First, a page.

Obligations are fundamental rules shared by all subjects. They are non-negotiable and to not apply them means to face sanctions. Therefore, do not hesitate to ask for explanations if you do not under- stand one of these rules.
Obligation #0: Cheating, as well as sharing source code, tests, test tools or coding-style correction tools is strictly forbidden and penalized by not being graded, being flagged as a cheater and reported to the academic staff.
Obligation #1: If you do not submit your work before the deadline, it will not be graded.
Obligation #2: Your submission repository must be clean. Except for special cases, which (if any) are
explicitely mentioned in this document, an unclean repository may contain:
files with inappropriate privileges;
forbidden files: *~, *.swp, *.o, *.a, *.so, *.class, *.log, *.core, ;
a file tree that does not follow our specifications (see ??). Obligation #3: All your files must be encoded in ASCII or UTF-8 without
Obligation #4: When examples demonstrate the use of an output format, you must follow it scrupu- lously.
Obligation #5: Your code must compile with the flags:
▷ Read the whole subject.
▷ If the slightest project-related problem arise, you can get in touch with the assistants.
Post to the dedicated newsgroup (with the appropriate tag) for questions about this document, or send a ticket to <[email protected]> otherwise.
▷ In examples, 42sh$ is our prompt: use it as a reference point.
▷ Do not wait for the last minute to start your project!
1If an executable file is required, please provide its sources only. We will compile it ourselves.
DAMJAN STANISAVLJEVIC <[email protected]>
DAVID CHEN <[email protected]>
LOÏC BELLONNET MOTTET <[email protected]>
ANTOINE MARTIN <[email protected]>
THOMAS CURTI <[email protected]>
assistants.projets with [BIS]
Members per team:
Files to submit:
LibBistro is a new implementation of the legendary Bistromathique project of EPITA. It is an amazing project that will test your skills in C++ and optimization. It is also the perfect opportunity to make use of the knowledge and skills you learned during this week.
Read through the whole subject before starting, to have a better idea of what is expected of you.
From the original Bistromathique (Hitchhiker’s Guide to the Galaxy):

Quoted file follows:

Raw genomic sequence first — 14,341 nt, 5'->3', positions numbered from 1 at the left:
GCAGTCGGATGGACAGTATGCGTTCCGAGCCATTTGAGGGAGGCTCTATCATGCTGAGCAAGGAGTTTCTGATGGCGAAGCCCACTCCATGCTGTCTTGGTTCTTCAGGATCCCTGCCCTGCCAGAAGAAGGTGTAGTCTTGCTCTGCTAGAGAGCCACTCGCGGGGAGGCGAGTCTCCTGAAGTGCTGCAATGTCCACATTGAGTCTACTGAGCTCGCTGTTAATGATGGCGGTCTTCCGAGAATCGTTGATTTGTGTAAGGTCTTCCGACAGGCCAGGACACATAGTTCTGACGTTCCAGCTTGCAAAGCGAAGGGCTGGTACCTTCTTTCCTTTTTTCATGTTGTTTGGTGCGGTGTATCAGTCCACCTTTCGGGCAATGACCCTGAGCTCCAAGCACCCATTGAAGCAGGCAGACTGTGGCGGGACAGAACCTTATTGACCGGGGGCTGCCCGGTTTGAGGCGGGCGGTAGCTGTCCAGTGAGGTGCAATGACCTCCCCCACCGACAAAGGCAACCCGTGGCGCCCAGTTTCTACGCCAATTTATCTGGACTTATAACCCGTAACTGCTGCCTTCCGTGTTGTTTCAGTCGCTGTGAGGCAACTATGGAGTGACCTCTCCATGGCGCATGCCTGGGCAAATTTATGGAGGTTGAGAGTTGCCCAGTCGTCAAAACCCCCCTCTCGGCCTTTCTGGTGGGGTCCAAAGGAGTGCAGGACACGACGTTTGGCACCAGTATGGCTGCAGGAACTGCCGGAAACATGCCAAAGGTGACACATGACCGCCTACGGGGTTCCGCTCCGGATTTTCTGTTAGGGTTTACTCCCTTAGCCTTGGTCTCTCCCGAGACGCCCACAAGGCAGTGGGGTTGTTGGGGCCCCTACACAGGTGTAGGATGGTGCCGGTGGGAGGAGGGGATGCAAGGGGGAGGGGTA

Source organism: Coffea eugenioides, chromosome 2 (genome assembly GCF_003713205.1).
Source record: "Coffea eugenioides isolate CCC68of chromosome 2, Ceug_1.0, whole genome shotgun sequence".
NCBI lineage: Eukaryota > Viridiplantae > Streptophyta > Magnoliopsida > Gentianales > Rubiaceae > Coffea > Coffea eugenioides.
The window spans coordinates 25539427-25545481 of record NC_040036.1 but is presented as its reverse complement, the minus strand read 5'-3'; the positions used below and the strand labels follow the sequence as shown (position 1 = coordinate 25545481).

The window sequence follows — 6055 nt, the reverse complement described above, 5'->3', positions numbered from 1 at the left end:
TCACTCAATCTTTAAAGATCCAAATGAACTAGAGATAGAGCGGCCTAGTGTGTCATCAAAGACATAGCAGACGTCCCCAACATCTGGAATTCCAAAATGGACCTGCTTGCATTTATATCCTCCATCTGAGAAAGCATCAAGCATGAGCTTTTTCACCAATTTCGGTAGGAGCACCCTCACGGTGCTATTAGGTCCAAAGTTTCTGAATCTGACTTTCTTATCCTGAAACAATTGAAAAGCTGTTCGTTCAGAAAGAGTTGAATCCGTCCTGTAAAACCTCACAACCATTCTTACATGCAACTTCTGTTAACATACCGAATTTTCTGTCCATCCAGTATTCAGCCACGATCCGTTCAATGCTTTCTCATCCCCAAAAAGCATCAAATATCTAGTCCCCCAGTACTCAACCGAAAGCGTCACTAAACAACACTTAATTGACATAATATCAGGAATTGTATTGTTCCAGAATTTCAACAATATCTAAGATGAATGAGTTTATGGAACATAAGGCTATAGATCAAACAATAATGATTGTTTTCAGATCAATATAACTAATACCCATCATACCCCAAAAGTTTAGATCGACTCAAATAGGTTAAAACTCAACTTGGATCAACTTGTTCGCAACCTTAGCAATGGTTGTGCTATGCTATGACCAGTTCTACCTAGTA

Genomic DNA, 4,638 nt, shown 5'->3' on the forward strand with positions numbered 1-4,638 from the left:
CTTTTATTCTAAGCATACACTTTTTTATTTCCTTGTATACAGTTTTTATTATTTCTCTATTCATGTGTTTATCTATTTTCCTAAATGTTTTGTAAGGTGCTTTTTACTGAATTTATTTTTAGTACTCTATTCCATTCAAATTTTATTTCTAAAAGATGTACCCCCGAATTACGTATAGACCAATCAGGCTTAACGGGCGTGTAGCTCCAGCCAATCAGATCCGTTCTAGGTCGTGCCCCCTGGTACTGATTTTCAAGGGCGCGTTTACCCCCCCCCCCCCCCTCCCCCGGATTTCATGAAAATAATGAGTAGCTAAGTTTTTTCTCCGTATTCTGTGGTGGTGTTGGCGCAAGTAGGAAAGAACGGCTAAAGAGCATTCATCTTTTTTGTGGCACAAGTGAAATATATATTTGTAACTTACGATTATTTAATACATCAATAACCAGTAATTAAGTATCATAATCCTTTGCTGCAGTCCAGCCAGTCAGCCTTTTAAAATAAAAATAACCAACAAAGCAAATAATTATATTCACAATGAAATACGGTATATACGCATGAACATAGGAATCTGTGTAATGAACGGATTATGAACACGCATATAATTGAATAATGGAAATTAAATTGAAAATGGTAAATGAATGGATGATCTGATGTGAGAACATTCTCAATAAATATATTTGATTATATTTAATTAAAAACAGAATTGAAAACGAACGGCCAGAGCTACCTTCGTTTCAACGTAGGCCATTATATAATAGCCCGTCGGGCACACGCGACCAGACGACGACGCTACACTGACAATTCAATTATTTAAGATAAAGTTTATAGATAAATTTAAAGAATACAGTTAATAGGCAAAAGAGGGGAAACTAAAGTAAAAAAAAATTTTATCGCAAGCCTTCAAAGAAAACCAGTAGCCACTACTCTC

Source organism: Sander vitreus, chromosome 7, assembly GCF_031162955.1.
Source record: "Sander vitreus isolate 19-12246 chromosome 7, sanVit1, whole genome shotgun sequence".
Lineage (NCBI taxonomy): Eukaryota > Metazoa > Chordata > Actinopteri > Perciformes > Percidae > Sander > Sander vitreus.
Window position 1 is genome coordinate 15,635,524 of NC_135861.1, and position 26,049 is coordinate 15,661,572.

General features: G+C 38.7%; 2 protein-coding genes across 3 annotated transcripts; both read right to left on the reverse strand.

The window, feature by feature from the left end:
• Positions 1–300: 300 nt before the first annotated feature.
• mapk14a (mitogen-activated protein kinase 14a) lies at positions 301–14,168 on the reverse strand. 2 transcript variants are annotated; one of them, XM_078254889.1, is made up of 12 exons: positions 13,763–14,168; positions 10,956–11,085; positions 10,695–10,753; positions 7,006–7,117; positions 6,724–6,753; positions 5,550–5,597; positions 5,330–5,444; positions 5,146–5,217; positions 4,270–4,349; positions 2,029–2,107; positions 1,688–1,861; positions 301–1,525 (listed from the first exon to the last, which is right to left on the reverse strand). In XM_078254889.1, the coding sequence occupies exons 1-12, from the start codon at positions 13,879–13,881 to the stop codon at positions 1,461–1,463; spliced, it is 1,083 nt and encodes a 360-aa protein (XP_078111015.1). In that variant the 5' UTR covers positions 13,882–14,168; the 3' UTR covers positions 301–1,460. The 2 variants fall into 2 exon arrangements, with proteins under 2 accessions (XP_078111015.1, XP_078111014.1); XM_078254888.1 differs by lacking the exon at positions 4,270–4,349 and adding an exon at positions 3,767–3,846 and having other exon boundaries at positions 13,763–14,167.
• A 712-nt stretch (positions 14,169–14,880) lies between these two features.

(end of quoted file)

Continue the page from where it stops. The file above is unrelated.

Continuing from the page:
The Bistromathique Drive is a wonderful new method of crossing vast interstellar distances without all that dangerous mucking about with Improbability Factors.
Bistromathique itself is simply a revolutionary new way of understanding the behaviour of numbers. Just as Einstein observed that time was not absolute but depended on the observer’s movement in space, and that space was not absolute, but depended on the ob- server’s movement in time, so it is now realized that numbers are not absolute, but depend on the observer’s movement in restaurants.
The first non-absolute number is the number of people for whom the table is reserved. This will vary during the course of the first three telephone calls to the restaurant, and then bear no apparent relation to the number of people who actually turn up, or to the number of people who subsequently join them after the show/match/party/gig, or to the number of people who leave when they see who else has turned up.
The second non-absolute number is the given time of arrival, which is now known to be one of the most bizarre of mathematical concepts, a recipriversexcluson, a number whose existence can only be defined as being anything other than itself. In other words, the given time of arrival is the one moment of time at which it is impossible that any member of the party will arrive. Recipriversexclusons now play a vital part in many branches of maths, including statistics and accountancy and also form the basic equations used to engineer the Somebody Else’s Problem field.
The third and most mysterious piece of non-absoluteness of all lies in the relationship between the number of items on the bill, the cost of each item, the number of people at the table, and what they are each prepared to pay for. (The number of people who have actually brought any money is only a sub-phenomenon in this field.)
You have to implement a library for integer arithmetic computation, in any base, with arbitrary precision (as many digits as necessary).
The main objective is to have the correct result.
Another objective is to have the correct result fast, however do keep in mind that performance comes second to correctness: it is ill-advised to start optimizing before the features work properly and are both thoroughly tested and well documented. There is no point in having only one feature, regardless of its optimization, especially if the given result is not always reliable.
The library is made to be as generic as possible; everything is templated. You will be provided with some headers, defining an interface. Your code must respect this interface, but also work with any class respecting this interface!
The goal of this project is to evaluate your C++ programming skills, and your assimilation of the notions seen this week. It will involve smart pointers, templates, containers, inheritance, overloading, etc…
3.3 What you must turn in
The first part of the project is the header-only library, entirely templated and generic. This is what will be most thoroughly tested, and this is where you must spend the most time.
However, there will also be a binary file to build, in order to test your project’s performance. This will be a specific use case of your library, and can make assumptions to enable further optimizations.
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